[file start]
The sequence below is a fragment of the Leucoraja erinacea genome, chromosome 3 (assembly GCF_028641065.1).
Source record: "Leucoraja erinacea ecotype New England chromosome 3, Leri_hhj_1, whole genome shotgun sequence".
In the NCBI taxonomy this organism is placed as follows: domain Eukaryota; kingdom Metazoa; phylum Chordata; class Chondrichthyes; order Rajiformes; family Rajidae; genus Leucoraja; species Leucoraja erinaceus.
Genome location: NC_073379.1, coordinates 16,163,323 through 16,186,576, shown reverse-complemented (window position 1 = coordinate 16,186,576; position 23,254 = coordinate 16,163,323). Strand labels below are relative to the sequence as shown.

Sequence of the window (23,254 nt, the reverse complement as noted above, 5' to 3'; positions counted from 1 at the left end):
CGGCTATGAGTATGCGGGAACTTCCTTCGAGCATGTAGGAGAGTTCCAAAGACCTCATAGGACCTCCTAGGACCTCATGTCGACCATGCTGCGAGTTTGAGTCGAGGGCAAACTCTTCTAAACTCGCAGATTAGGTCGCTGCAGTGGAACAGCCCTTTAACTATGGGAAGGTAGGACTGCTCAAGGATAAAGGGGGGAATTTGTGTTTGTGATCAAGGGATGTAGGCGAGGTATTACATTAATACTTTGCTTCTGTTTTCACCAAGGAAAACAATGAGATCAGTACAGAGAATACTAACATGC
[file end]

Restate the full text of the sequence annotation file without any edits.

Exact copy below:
The sequence below is a fragment of the Leucoraja erinacea genome, chromosome 3 (assembly GCF_028641065.1).
Source record: "Leucoraja erinacea ecotype New England chromosome 3, Leri_hhj_1, whole genome shotgun sequence".
In the NCBI taxonomy this organism is placed as follows: domain Eukaryota; kingdom Metazoa; phylum Chordata; class Chondrichthyes; order Rajiformes; family Rajidae; genus Leucoraja; species Leucoraja erinaceus.
Genome location: NC_073379.1, coordinates 16,163,323 through 16,186,576, shown reverse-complemented (window position 1 = coordinate 16,186,576; position 23,254 = coordinate 16,163,323). Strand labels below are relative to the sequence as shown.

Sequence of the window (23,254 nt, the reverse complement as noted above, 5' to 3'; positions counted from 1 at the left end):
CGGCTATGAGTATGCGGGAACTTCCTTCGAGCATGTAGGAGAGTTCCAAAGACCTCATAGGACCTCCTAGGACCTCATGTCGACCATGCTGCGAGTTTGAGTCGAGGGCAAACTCTTCTAAACTCGCAGATTAGGTCGCTGCAGTGGAACAGCCCTTTAACTATGGGAAGGTAGGACTGCTCAAGGATAAAGGGGGGAATTTGTGTTTGTGATCAAGGGATGTAGGCGAGGTATTACATTAATACTTTGCTTCTGTTTTCACCAAGGAAAACAATGAGATCAGTACAGAGAATACTAACATGC